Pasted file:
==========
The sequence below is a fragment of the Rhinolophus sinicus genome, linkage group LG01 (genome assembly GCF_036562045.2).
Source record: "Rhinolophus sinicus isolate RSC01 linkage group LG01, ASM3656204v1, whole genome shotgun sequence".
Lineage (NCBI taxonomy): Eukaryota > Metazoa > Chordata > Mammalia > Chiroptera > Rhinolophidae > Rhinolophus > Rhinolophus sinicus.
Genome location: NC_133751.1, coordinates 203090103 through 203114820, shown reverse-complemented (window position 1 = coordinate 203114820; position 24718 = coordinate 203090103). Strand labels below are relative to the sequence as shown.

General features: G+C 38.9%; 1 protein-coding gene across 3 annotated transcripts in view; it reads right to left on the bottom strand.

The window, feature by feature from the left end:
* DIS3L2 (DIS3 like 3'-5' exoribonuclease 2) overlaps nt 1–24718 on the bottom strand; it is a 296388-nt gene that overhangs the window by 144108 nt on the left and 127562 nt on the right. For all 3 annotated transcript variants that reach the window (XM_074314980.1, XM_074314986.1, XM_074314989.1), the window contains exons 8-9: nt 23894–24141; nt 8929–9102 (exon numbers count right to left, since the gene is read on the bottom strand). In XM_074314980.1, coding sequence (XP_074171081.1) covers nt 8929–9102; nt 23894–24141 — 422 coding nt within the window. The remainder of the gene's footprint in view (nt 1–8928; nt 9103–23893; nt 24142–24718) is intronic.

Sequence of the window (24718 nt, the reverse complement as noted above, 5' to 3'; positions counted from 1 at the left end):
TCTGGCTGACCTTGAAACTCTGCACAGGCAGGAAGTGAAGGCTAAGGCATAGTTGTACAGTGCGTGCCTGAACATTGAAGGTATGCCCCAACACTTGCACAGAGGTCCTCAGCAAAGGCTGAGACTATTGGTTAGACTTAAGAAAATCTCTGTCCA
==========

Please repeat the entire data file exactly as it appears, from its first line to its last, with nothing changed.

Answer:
The sequence below is a fragment of the Rhinolophus sinicus genome, linkage group LG01 (genome assembly GCF_036562045.2).
Source record: "Rhinolophus sinicus isolate RSC01 linkage group LG01, ASM3656204v1, whole genome shotgun sequence".
Lineage (NCBI taxonomy): Eukaryota > Metazoa > Chordata > Mammalia > Chiroptera > Rhinolophidae > Rhinolophus > Rhinolophus sinicus.
Genome location: NC_133751.1, coordinates 203090103 through 203114820, shown reverse-complemented (window position 1 = coordinate 203114820; position 24718 = coordinate 203090103). Strand labels below are relative to the sequence as shown.

General features: G+C 38.9%; 1 protein-coding gene across 3 annotated transcripts in view; it reads right to left on the bottom strand.

The window, feature by feature from the left end:
* DIS3L2 (DIS3 like 3'-5' exoribonuclease 2) overlaps nt 1–24718 on the bottom strand; it is a 296388-nt gene that overhangs the window by 144108 nt on the left and 127562 nt on the right. For all 3 annotated transcript variants that reach the window (XM_074314980.1, XM_074314986.1, XM_074314989.1), the window contains exons 8-9: nt 23894–24141; nt 8929–9102 (exon numbers count right to left, since the gene is read on the bottom strand). In XM_074314980.1, coding sequence (XP_074171081.1) covers nt 8929–9102; nt 23894–24141 — 422 coding nt within the window. The remainder of the gene's footprint in view (nt 1–8928; nt 9103–23893; nt 24142–24718) is intronic.

Sequence of the window (24718 nt, the reverse complement as noted above, 5' to 3'; positions counted from 1 at the left end):
TCTGGCTGACCTTGAAACTCTGCACAGGCAGGAAGTGAAGGCTAAGGCATAGTTGTACAGTGCGTGCCTGAACATTGAAGGTATGCCCCAACACTTGCACAGAGGTCCTCAGCAAAGGCTGAGACTATTGGTTAGACTTAAGAAAATCTCTGTCCA